Political boffin, keen fisherman looking forward to retirement.

Tuesday, February 27, 2007

The Battle for Labour's Soul

Newsnight ran an excellent piece last night relating to the growing row over Labour’s asset stripping cash. The debate between Sion Simon and John McDonnell clearly showed that this issue could become a battle for the soul of the Labour party.

What’s most interesting from a Welsh perspective is that of the figures at the heart of the scandal Sir Ronald Cohen is Gordon Brown’s equivalent of Blair’s Lord Levy.

Labour in figures in Wales are huge supporters of a Brown succession. Guilt by association therefore means that they not only favour his right wing policies, but also support his clear backing for these firms which are described as ultra capitalists.

In Wales we have already seen the Trade Unions dishing out letters to their members in support of Labour’s campaign. The irony is plain for all to see.

It’s the incoherence of the whole thing I don’t get. On the one hand you’ve got the Trade Unions throwing their formidable weight behind a Labour party in Wales that openly supports a London regime that is funded by the very sort of people the Trade Unions were set up to fight against.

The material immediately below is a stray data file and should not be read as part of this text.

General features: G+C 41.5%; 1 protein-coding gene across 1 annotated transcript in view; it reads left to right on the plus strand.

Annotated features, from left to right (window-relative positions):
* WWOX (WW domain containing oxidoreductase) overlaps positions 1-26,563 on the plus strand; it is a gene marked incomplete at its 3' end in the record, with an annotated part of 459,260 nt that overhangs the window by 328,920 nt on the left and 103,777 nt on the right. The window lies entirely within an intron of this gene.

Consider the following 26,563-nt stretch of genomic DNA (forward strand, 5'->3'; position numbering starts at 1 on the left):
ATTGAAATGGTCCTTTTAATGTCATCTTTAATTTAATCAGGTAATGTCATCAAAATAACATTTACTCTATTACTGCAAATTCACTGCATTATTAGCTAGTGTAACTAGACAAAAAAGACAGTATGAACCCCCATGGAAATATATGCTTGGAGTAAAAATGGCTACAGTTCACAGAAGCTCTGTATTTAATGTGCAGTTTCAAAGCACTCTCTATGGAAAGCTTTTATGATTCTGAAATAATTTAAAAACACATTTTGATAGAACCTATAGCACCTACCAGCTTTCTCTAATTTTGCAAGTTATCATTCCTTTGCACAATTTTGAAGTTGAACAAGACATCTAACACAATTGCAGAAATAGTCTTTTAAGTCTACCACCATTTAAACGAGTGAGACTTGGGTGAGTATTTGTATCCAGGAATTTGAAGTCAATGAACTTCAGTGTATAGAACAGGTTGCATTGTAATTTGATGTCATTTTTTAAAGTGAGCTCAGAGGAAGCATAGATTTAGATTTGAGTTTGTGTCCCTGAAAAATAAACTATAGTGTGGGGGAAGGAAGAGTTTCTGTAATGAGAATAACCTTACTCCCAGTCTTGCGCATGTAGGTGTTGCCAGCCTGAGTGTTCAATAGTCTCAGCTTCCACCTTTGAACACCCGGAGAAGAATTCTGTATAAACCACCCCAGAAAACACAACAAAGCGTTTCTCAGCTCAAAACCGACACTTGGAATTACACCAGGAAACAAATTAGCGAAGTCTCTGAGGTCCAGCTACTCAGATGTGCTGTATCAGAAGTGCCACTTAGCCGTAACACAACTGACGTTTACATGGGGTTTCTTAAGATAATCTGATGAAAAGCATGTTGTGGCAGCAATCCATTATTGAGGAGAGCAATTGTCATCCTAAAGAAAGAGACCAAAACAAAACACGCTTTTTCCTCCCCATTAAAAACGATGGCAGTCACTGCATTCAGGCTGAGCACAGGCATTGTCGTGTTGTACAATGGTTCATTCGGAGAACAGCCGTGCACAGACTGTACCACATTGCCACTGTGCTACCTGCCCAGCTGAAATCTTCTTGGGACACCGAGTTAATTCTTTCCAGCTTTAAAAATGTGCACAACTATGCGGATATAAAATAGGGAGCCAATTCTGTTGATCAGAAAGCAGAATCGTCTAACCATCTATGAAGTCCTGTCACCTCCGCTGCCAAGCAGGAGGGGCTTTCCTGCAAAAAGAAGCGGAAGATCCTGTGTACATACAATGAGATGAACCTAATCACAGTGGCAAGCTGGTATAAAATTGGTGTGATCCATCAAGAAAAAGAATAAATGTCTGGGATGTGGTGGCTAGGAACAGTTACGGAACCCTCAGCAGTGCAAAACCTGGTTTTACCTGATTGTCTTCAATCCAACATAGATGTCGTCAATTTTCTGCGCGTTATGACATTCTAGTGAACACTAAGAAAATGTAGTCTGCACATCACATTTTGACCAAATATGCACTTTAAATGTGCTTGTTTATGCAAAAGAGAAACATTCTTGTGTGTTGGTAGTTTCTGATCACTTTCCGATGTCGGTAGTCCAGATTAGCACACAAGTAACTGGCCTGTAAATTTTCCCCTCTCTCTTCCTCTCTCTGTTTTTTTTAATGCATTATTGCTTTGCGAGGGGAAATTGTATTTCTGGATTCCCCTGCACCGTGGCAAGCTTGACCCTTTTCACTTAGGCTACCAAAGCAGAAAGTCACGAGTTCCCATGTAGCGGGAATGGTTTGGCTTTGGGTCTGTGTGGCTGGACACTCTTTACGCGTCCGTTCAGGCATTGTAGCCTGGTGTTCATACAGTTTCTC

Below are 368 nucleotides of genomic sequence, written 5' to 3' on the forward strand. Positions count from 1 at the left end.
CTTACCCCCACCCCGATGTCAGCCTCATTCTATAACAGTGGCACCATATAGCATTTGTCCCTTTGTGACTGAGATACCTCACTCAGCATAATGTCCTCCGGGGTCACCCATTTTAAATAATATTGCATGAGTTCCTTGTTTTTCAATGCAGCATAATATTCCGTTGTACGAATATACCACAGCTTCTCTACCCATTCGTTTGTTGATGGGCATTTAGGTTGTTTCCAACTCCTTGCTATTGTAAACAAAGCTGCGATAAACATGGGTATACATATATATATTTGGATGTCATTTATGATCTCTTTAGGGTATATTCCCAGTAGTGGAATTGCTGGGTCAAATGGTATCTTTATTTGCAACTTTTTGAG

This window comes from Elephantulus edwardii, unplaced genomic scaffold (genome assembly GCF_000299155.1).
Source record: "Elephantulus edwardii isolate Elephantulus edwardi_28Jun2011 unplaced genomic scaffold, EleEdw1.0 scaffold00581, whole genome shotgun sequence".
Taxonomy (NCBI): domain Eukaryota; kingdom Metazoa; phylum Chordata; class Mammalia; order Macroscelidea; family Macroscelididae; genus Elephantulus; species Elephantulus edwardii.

Instead of peddling spin and smear for the Labour party, the Trade Union leadership in Wales should concentrate on protecting their members. My father was an Union shop steward all his working life and joined Plaid when Kinnock started the New Labour revolution and they turned their backs on working people. It’s about time the Trade Union membership rose in revolt against a docile Union Leadership in Wales whose only loyalty is to a party that has long forgotten the principles which founded it.

I have a lot of time for John McDonnell and other principled Labour MPs. The tragedy of the current make up of the Parliamentary Labour Party is that it is unlikely that John or Michael Meacher will get the necessary support to launch a leadership election against Brown.

Those of us who come from the South Wales valleys, from traditional socialist families, know that we are in our natural home with Plaid.

1 comment:

bethan said...

well said. If the values of the Labour Party have shifted so dramatically over the years, I cannot see why people remain in the party- especially trade union members. They want the labour party to represent them as workers, but until it stops promoting big business and the rich, I don't see how the labour party can even feign any socialist connections.